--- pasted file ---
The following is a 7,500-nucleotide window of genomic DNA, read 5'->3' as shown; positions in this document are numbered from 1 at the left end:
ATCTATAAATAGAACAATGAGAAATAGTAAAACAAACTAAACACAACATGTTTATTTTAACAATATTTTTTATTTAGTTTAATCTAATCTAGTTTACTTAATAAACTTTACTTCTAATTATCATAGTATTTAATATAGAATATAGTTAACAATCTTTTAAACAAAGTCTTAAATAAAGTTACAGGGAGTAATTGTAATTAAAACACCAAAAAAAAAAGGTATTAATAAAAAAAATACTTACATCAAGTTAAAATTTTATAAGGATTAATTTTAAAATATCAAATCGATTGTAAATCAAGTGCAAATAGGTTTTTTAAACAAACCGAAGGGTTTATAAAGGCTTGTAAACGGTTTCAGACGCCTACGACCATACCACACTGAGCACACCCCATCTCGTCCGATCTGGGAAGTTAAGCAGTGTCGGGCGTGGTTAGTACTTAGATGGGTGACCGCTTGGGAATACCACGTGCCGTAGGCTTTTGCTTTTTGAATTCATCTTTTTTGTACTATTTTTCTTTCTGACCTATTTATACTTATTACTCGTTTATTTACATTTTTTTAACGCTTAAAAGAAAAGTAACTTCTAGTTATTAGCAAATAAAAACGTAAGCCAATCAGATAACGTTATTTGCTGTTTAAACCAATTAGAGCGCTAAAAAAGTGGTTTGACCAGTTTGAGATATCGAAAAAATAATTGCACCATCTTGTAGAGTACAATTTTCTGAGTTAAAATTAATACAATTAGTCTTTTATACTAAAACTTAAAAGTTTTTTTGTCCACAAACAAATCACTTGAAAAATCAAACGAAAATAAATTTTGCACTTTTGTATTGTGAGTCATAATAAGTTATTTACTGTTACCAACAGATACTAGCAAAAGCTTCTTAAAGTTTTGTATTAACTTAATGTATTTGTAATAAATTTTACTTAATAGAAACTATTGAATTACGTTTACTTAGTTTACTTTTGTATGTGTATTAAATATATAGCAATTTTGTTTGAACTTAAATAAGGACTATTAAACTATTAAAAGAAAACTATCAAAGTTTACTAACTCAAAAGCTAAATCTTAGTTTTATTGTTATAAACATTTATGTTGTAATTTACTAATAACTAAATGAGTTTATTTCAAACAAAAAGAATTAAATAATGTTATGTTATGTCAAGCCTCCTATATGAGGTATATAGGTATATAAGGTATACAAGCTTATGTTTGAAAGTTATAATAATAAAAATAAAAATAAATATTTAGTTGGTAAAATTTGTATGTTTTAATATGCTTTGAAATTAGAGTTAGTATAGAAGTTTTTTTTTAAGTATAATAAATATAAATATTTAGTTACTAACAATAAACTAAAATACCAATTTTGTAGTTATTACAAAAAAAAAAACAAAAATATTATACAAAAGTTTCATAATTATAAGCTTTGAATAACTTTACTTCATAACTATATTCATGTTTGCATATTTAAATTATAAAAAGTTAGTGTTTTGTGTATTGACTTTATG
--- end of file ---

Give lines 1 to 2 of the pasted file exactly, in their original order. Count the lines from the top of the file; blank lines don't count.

The following is a 7,500-nucleotide window of genomic DNA, read 5'->3' as shown; positions in this document are numbered from 1 at the left end:
ATCTATAAATAGAACAATGAGAAATAGTAAAACAAACTAAACACAACATGTTTATTTTAACAATATTTTTTATTTAGTTTAATCTAATCTAGTTTACTTAATAAACTTTACTTCTAATTATCATAGTATTTAATATAGAATATAGTTAACAATCTTTTAAACAAAGTCTTAAATAAAGTTACAGGGAGTAATTGTAATTAAAACACCAAAAAAAAAAGGTATTAATAAAAAAAATACTTACATCAAGTTAAAATTTTATAAGGATTAATTTTAAAATATCAAATCGATTGTAAATCAAGTGCAAATAGGTTTTTTAAACAAACCGAAGGGTTTATAAAGGCTTGTAAACGGTTTCAGACGCCTACGACCATACCACACTGAGCACACCCCATCTCGTCCGATCTGGGAAGTTAAGCAGTGTCGGGCGTGGTTAGTACTTAGATGGGTGACCGCTTGGGAATACCACGTGCCGTAGGCTTTTGCTTTTTGAATTCATCTTTTTTGTACTATTTTTCTTTCTGACCTATTTATACTTATTACTCGTTTATTTACATTTTTTTAACGCTTAAAAGAAAAGTAACTTCTAGTTATTAGCAAATAAAAACGTAAGCCAATCAGATAACGTTATTTGCTGTTTAAACCAATTAGAGCGCTAAAAAAGTGGTTTGACCAGTTTGAGATATCGAAAAAATAATTGCACCATCTTGTAGAGTACAATTTTCTGAGTTAAAATTAATACAATTAGTCTTTTATACTAAAACTTAAAAGTTTTTTTGTCCACAAACAAATCACTTGAAAAATCAAACGAAAATAAATTTTGCACTTTTGTATTGTGAGTCATAATAAGTTATTTACTGTTACCAACAGATACTAGCAAAAGCTTCTTAAAGTTTTGTATTAACTTAATGTATTTGTAATAAATTTTACTTAATAGAAACTATTGAATTACGTTTACTTAGTTTACTTTTGTATGTGTATTAAATATATAGCAATTTTGTTTGAACTTAAATAAGGACTATTAAACTATTAAAAGAAAACTATCAAAGTTTACTAACTCAAAAGCTAAATCTTAGTTTTATTGTTATAAACATTTATGTTGTAATTTACTAATAACTAAATGAGTTTATTTCAAACAAAAAGAATTAAATAATGTTATGTTATGTCAAGCCTCCTATATGAGGTATATAGGTATATAAGGTATACAAGCTTATGTTTGAAAGTTATAATAATAAAAATAAAAATAAATATTTAGTTGGTAAAATTTGTATGTTTTAATATGCTTTGAAATTAGAGTTAGTATAGAAGTTTTTTTTTAAGTATAATAAATATAAATATTTAGTTACTAACAATAAACTAAAATACCAATTTTGTAGTTATTACAAAAAAAAAAACAAAAATATTATACAAAAGTTTCATAATTATAAGCTTTGAATAACTTTACTTCATAACTATATTCATGTTTGCATATTTAAATTATAAAAAGTTAGTGTTTTGTGTATTGACTTTATG